While soaping with SPF is a simple and important task, much of the process is difficult to understand. What do these SPF numbers mean for the beginning? And which one should you use? They climb up to 100 – but is that really necessary, especially when many brands sell moisturizers and sunscreens with SPF 15?
We have forwarded these and other questions to a panel of Dermatologists to clarify the SPF and the standards we should set when buying and using it.
As it turns out, not everything is about the SPF number which can mislead even most consumers. But let 's start:
How SPF Works
Dr. med. Mariana Atanasovski has a good breakdown of SPF numbers: "SPF 30 blocks 97% of UVB radiation, while SPF 50 blocks 98% and SPF 1
Finally, make sure your sunscreen is labeled as "broad spectrum." This means that it also blocks UVA rays that cause skin cancer. There are fewer standards for that – generally they are blocked or not. So for safety's sake only get products with a broad spectrum. We like:
SPF 30 is a good starting point
Most dermatologists in our survey suggested starting with at least SPF 30, as the coverage is 97%, compared to SPF 15 at 93 %. (Again, this percentage refers to the amount of UVB rays that are blocked.) With SPF 30, you still get a slight tan and glow that no dermatologist will ever consider a good thing. However, as a non-dermatologist, we are encouraged to promote a summer tan as a positive thing – as you follow the rest of this advice and gradually tan.
"Everyone should use at least SPF 30 with a broad SPF Daily frequency coverage, whether you want to spend a certain amount of time outdoors or not," Dr. Audra Isaac Grossman. This includes your daily moisturizer, even in winter. We like:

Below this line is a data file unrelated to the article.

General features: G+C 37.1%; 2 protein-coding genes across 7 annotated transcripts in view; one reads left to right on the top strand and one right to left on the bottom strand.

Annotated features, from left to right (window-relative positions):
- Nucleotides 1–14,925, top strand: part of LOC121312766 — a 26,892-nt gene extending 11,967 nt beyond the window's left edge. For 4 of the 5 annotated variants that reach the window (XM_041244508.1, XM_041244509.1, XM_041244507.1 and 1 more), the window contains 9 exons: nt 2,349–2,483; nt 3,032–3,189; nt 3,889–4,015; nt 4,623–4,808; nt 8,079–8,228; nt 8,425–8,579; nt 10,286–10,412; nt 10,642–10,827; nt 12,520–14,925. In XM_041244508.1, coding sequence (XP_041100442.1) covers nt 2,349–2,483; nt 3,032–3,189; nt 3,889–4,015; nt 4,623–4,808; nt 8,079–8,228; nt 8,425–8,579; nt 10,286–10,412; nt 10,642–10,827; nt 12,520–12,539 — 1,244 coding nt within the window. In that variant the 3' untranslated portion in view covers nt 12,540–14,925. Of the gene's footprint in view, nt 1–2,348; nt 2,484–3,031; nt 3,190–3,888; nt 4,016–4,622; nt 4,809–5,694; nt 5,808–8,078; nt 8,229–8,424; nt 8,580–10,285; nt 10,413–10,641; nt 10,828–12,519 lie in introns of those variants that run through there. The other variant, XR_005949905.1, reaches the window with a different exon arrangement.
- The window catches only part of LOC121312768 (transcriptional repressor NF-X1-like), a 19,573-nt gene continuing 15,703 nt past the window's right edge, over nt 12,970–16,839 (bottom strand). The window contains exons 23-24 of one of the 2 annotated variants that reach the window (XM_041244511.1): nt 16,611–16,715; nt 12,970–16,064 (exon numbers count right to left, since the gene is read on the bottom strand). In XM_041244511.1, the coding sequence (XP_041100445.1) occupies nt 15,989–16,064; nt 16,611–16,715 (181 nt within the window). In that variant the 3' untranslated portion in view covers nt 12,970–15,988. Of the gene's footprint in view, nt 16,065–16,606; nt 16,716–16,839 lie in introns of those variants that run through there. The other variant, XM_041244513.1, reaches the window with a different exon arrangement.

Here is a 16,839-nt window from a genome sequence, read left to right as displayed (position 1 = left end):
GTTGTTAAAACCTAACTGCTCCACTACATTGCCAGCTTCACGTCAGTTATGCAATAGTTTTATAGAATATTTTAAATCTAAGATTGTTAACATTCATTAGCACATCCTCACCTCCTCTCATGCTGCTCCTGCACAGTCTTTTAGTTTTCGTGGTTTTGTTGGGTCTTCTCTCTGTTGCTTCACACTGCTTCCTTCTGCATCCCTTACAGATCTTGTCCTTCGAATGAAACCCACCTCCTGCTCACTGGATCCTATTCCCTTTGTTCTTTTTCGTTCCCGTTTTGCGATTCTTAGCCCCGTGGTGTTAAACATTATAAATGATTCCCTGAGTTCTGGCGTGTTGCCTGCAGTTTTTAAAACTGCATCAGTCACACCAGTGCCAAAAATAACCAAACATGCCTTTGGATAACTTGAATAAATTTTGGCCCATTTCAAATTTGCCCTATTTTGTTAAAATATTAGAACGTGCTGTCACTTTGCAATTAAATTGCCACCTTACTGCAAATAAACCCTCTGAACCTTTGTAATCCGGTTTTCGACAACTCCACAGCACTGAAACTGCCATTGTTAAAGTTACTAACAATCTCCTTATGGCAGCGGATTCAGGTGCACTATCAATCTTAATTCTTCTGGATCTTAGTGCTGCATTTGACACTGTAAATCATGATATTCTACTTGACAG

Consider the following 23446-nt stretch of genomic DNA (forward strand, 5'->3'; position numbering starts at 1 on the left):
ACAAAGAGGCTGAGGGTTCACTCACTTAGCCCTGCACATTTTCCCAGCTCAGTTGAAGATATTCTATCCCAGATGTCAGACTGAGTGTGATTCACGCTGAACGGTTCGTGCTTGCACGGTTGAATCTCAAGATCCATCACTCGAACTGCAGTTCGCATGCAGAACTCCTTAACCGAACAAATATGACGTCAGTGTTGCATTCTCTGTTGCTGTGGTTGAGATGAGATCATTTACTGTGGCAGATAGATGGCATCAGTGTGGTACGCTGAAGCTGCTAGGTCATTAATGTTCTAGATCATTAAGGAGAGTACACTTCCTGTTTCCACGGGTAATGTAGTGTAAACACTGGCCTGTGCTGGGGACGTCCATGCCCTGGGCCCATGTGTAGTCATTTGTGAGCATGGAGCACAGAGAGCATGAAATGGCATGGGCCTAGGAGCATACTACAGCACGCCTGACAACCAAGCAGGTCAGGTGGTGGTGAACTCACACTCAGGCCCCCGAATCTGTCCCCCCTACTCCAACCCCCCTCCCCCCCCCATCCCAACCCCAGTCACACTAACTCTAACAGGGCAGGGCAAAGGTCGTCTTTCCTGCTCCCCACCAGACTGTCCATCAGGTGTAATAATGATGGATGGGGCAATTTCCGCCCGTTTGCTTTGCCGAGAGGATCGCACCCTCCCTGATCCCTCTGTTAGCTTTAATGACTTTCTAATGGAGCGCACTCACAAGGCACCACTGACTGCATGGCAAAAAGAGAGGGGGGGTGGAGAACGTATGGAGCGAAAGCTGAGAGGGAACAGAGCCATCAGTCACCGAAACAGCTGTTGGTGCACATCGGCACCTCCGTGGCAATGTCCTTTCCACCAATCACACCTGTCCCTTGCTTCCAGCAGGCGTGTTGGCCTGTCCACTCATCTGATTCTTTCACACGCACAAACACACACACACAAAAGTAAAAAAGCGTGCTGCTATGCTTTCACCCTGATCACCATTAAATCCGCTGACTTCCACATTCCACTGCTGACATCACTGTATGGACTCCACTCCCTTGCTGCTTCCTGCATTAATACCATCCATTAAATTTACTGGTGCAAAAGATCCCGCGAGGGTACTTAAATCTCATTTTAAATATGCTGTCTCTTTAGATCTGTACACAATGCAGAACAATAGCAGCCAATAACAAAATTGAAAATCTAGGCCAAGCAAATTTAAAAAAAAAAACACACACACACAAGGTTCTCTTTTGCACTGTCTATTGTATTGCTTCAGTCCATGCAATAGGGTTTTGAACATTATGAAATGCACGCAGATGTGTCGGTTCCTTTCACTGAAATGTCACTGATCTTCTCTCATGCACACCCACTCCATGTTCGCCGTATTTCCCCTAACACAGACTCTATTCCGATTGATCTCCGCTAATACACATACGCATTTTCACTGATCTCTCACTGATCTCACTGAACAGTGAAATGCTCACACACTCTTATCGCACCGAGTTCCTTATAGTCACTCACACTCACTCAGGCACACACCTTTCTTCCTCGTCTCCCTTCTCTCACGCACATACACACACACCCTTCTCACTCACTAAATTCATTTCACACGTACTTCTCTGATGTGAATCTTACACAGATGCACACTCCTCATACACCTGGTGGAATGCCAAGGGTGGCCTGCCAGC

This SPF number is usually wrong – but it's not the brand's mistake.
Due to human error, we usually do not get the SPF value we chose. You need to lather the lotion generously to take full advantage of it and re-apply it every 60 to 90 minutes immediately after swimming or sweating.
"Nobody in the real world actually gets the SPF indicated on the bottle." Curtis Asbury. "No one uses sunscreen thick enough to do this. Real-world studies have shown that the average person wearing sunscreen with sun protection factor 30 receives only a fraction of that score because it does not use enough. For that reason, everyone should wear the highest sun protection factor they can reasonably use. If you are using sunscreen with an SPF of 70, you may get almost SPF 30.
It's all about ingredients
Not all respondents are primarily interested in SPF numbers. Some focus more on the active ingredients used. "Look for a zinc oxide and / or titanium dioxide sunscreen for the best protection," says Brenda Dintiman, MD "One that is waterproof and does not burn your eyes when running, cycling or swimming, and is ideal for sensitive people Skin and does not cause irritation, they are all at least SPF 50 or higher and prevent skin cancer and skin aging. "
A Number That You Should Focus on: How Many Times You Apply Again
Also You can not cover yourself with a single layer of SPF and expect it to protect you throughout the day. "After hours of swimming or heavy sweating, your SPF 100 is as good as SPF 15 if you use it Do not reapply regularly, "says Marcy Alvarez, DO." I usually recommend sprays and aerosols for people with an active lifestyle ch the terms "80 minutes water resistant" and "invisible zinc". "
Try other UV protection measures
If you are obsessed with effective coverage, you should consider more than sun protection. "Clothing is often overlooked as an option for sunscreen," says Dr. Audra Isaac Grossman. "There are many great brands at various prices that offer lightweight UV protection factor (UPF) shirts, which eliminates some of the annoying sunscreen.
- Hanes UPF 50+ long-sleeved T-shirt [$16; hanes.com]
- Coolibar UPF 50+ long-sleeved performance shirt [$55; coolibar.com]
It also recommends an oral supplement to protect the skin: "Some daily antioxidants, such as [fern-based] Heliocare can also help prevent UV damage, but should not replace other sunscreen measures. "